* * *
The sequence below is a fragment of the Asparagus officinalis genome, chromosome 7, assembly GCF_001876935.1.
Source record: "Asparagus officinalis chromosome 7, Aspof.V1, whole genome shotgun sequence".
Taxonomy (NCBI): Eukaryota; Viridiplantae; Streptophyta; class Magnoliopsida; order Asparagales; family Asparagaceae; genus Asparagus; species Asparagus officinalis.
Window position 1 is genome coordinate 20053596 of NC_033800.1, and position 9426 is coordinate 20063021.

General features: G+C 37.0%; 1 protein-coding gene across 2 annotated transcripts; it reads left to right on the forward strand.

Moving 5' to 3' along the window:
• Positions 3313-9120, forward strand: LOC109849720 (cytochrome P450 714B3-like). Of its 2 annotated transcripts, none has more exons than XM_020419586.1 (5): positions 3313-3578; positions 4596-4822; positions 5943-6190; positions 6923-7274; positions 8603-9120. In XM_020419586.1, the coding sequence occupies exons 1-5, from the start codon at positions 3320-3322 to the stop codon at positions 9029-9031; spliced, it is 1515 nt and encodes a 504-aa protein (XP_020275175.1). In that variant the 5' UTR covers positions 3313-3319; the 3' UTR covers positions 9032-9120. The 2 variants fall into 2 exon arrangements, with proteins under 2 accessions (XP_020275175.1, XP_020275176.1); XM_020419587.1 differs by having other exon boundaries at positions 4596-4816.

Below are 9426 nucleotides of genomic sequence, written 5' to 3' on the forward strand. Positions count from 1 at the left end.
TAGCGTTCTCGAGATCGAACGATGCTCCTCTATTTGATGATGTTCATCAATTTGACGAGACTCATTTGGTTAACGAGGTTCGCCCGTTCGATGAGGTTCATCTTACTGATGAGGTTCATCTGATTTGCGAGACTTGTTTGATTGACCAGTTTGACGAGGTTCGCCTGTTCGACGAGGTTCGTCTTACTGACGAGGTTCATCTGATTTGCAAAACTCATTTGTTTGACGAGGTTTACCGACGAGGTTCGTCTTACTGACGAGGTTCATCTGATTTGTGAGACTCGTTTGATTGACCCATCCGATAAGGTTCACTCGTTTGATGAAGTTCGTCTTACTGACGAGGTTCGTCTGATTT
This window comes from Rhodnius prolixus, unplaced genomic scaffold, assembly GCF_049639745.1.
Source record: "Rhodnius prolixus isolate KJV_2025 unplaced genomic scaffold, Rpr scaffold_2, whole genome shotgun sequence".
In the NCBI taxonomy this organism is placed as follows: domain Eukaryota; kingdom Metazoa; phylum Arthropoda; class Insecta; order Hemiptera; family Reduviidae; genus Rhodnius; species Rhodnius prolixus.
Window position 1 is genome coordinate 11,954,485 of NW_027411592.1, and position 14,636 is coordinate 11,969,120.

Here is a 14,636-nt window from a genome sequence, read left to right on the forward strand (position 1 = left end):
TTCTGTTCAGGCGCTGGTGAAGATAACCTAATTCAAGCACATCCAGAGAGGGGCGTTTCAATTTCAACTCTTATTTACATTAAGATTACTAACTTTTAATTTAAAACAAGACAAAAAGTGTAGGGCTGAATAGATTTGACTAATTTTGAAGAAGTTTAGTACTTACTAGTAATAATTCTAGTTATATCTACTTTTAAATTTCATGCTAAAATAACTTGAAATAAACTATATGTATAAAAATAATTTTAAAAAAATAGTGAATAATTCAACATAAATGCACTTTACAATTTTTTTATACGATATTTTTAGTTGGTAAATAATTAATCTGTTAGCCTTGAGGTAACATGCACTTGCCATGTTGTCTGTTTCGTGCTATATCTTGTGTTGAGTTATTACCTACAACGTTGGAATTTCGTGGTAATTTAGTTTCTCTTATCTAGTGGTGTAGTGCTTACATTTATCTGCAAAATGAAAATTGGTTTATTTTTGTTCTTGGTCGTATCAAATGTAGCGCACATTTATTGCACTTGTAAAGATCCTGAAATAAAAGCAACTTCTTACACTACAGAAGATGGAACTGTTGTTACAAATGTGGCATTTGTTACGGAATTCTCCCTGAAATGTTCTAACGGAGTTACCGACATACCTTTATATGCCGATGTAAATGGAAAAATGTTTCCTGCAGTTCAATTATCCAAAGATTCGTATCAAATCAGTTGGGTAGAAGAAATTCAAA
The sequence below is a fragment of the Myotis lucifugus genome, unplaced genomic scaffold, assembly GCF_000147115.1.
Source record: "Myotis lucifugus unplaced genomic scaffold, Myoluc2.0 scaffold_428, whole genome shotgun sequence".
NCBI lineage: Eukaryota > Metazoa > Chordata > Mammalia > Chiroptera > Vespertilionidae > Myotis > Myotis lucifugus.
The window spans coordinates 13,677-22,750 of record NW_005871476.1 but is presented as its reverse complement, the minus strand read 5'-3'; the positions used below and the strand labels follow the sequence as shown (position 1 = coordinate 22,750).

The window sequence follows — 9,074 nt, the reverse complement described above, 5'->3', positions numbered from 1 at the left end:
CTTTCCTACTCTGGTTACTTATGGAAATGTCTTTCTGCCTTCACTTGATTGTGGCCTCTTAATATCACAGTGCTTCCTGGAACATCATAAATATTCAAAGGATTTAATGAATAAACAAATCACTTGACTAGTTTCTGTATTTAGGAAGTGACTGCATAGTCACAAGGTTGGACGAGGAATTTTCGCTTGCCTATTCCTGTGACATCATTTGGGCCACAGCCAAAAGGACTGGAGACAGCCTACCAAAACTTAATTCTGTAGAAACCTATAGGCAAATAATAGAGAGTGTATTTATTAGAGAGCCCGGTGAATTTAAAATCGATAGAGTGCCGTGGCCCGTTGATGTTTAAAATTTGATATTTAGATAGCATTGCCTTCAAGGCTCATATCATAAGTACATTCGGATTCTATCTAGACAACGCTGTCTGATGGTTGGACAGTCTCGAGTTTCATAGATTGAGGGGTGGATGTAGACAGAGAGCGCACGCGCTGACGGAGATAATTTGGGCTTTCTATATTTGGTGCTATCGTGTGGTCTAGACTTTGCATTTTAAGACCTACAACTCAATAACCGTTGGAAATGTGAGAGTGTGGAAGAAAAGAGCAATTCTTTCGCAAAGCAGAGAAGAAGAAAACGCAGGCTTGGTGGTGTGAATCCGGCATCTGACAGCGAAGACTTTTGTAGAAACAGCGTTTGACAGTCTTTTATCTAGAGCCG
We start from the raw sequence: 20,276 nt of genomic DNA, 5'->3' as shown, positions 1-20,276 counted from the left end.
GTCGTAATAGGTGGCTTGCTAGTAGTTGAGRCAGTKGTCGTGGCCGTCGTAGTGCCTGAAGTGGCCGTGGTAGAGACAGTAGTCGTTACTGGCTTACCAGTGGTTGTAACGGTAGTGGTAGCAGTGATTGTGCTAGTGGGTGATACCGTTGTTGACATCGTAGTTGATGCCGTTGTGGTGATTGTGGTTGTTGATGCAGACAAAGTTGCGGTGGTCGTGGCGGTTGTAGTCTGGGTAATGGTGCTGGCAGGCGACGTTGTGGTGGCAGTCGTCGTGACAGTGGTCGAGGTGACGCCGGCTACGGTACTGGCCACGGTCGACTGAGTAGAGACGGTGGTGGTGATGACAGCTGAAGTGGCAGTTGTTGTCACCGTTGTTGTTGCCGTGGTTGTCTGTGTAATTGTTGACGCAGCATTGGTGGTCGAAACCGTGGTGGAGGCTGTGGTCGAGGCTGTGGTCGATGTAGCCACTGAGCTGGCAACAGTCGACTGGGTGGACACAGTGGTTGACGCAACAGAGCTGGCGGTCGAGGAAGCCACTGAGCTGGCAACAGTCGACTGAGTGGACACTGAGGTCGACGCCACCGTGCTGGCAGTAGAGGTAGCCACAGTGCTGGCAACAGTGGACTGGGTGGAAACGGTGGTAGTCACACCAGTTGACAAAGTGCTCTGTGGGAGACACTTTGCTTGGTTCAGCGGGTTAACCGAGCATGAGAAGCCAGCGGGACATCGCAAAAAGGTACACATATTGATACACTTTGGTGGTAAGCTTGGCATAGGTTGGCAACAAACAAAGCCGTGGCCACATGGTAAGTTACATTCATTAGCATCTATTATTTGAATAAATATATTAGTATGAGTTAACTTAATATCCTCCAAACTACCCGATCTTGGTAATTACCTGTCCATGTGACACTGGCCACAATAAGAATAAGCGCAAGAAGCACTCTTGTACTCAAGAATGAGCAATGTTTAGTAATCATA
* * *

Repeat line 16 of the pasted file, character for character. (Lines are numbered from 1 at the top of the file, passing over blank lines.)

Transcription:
The sequence below is a fragment of the Myotis lucifugus genome, unplaced genomic scaffold, assembly GCF_000147115.1.